KARACHI: It was a similarly hot and humid afternoon of June 2014 when panic and fear gripped the metropolis shortly after TV channels aired news about the arrest of Altaf Hussain, the founder of then unified Muttahida Qaumi Movement, in London on suspicions of money laundering, sparking gunfire and arson attacks in different localities where more than a dozen vehicles were set on fire. But five years later, the same news hardly affected daily life in the metropolis on Tuesday.
In June 2014, Mr Hussain was arrested in connection with a money laundering investigation by the British authorities. The move had attracted a strong reaction in Karachi, where traffic system collapsed, stock market nosedived and streets of the city of over 20 million inhabitants wore a deserted look within no time.
On Tuesday morning, Mr Hussain — who has been living in self-exile for almost three decades — was taken into custody by the London Metropolitan Police in connection with an investigation into his alleged hate speeches, but there was not even a word from his former loyalists.
Analysts say the former MQM supremo retains support of lower middle class in city
‘Altaf’s support not yet over’
With so much change in the political landscape of Karachi over the past five years, political pundits and analysts believe that Mr Hussain retains his support base among the people of urban Sindh, but at the same time they hardly see any “space” for the 66-year-old leader in Pakistani politics in near future.
“There is a lower middle class in Karachi which still supports Altaf Hussain,” said Dr Jafar Ahmad, a former head of the Pakistan Study Centre at Karachi University. “They support him with all his narrative whether it’s extremist views, his diction and even his attire. He has definitely been excluded from the organisation successfully but his social support [has] not [been] erased yet.”
The reaction from the unified MQM in 2014 and now over Mr Hussain’s arrest is very much self-explanatory regarding the future of the party’s founder in Karachi politics.
By sunset on June 3, 2014, 13 vehicles were torched amid a sit-in by hundreds of workers and supporters of MQM at the Numaish traffic intersection. But today, it appears that Mr Hussain’s loyalists have turned their back on him.
But, the analysts believe that with so much “political engineering” already done by the “forces which matter the most” and split within the party during the past three years, the support among the people of urban Sindh mainly in Karachi for Mr Hussain cannot be replaced with an alternative leadership.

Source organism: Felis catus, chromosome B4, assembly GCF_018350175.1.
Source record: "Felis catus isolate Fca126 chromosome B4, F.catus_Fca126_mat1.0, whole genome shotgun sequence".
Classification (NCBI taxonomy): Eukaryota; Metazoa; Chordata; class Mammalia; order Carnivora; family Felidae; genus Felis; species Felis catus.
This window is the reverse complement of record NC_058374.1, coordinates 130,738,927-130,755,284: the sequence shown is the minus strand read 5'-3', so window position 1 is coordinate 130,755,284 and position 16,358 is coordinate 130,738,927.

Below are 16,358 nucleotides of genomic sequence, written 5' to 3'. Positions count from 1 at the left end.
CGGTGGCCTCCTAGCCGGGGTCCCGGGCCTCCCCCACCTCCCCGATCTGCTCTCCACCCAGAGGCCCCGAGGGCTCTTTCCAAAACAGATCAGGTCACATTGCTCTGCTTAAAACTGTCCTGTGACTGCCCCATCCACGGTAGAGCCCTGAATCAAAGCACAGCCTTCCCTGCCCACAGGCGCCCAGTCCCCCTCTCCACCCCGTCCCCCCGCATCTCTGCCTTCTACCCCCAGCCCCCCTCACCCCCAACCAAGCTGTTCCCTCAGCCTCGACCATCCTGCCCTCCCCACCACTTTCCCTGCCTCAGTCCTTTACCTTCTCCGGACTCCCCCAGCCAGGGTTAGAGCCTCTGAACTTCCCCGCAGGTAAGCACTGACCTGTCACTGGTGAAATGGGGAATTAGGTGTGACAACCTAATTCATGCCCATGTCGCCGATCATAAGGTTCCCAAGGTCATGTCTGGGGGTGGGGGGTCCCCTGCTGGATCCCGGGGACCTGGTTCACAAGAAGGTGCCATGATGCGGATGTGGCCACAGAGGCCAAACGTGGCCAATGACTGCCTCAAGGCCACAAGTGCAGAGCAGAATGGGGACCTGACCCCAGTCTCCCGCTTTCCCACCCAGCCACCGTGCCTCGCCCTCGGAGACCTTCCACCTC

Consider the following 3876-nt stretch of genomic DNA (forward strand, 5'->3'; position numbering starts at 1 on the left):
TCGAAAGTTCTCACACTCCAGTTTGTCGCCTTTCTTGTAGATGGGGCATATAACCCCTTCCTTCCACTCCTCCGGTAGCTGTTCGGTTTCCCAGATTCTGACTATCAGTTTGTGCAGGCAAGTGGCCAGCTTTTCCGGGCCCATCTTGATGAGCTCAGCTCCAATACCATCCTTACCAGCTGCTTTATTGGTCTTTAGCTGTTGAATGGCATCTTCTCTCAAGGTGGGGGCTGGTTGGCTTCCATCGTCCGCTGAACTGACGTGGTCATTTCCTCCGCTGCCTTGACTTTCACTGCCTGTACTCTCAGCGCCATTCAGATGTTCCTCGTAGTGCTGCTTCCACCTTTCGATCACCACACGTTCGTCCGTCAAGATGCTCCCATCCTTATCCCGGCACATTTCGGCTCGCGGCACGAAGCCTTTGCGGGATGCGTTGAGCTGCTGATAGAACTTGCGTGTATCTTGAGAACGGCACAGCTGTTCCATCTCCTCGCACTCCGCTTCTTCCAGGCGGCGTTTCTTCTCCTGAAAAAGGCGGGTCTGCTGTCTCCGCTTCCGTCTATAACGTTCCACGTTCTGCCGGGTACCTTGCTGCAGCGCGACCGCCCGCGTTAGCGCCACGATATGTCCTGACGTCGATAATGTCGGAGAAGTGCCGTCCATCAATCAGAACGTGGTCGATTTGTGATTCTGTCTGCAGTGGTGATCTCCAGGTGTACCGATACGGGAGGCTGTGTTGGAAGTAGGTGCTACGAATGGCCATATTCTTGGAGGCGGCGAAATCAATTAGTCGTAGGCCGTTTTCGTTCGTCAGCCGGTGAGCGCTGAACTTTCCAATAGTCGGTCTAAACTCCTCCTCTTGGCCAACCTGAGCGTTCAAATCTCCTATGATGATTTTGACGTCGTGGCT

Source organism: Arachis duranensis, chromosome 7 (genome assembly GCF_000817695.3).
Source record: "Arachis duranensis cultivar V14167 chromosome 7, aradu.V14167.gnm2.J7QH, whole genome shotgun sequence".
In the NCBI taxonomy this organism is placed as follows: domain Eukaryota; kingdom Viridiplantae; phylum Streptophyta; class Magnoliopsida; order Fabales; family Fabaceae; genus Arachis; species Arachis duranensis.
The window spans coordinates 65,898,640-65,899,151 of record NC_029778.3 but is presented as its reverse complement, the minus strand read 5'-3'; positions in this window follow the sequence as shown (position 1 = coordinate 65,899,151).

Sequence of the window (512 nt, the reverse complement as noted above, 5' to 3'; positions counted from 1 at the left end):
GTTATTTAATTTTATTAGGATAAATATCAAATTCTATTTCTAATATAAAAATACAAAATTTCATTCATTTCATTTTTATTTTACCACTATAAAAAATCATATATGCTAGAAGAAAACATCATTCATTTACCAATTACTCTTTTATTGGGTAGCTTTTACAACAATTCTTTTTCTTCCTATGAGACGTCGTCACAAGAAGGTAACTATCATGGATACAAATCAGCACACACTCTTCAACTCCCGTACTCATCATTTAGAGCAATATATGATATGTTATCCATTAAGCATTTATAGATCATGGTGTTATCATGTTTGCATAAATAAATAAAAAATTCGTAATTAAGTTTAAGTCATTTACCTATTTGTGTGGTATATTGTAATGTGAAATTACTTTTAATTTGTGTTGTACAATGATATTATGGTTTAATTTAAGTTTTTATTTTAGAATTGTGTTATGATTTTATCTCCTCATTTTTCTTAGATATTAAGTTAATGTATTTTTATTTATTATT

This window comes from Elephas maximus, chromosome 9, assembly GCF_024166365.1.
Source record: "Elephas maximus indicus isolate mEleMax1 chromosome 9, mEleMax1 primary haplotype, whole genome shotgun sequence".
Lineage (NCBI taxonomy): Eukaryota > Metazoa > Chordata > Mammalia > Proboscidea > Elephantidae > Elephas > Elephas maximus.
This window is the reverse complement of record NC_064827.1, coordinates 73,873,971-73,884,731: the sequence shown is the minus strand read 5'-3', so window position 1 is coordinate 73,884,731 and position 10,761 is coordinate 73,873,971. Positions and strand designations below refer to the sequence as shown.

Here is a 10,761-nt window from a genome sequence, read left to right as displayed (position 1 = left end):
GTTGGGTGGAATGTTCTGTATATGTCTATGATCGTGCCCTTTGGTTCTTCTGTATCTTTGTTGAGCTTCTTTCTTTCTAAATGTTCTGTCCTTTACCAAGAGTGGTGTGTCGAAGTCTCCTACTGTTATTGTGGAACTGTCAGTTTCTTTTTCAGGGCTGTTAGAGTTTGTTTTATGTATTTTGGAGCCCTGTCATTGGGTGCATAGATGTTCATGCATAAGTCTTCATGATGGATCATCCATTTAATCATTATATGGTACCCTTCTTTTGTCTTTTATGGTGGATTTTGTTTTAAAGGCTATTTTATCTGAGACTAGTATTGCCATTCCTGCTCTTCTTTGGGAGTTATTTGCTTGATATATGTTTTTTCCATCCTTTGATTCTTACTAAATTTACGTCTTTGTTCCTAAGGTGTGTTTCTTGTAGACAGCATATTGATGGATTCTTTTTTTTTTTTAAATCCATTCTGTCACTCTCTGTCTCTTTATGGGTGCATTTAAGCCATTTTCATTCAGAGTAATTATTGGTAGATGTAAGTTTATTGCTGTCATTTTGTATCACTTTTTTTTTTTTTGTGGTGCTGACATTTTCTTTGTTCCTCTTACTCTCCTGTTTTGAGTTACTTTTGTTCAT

“It [support] would remain there and it demands substantial socioeconomic change to erase that. We should not be in the illusion that if the leadership is not on the scene, his support is over. But as far as his future in Karachi politics is concerned, I don’t see any such thing happening in the near future,” said Dr Ahmad.
Meanwhile, Pak Sarzameen Party chairman Mustafa Kamal held a press conference soon after Mr Hussain’s arrest.
He said: “I tried my best to convince Altaf Hussain for five consecutive years when he chose the wrong path.
“I parted ways with him to rescue the Mohajir community. Today, I am neither feeling happy nor sad over his arrest.”
PPP continues protest over Zardari’s arrest
Meanwhile, the Pakistan Peoples Party, the other major political player in Sindh, continued its protests in different parts of Karachi and in other areas of the province over the arrest of former president Asif Ali Zardari by the National Accountability Bureau.
In view of the situation, a security alert was issued in Sindh, where Pakistan Rangers and police carried out patrolling to maintain law and order.
Scores of PPP workers attended protests at Hasan Square and in Central district. Party leader Waqar Mehdi and Local Government Minister Saeed Ghani addressed the two demonstrations, respectively.
In their speeches, they termed the arrest of Mr Zardari by NAB a “biased” action and vendetta against the PPP and its leadership.
They warned that the party could paralyse the government if it was not allowed to hold peaceful protests in other parts of the country.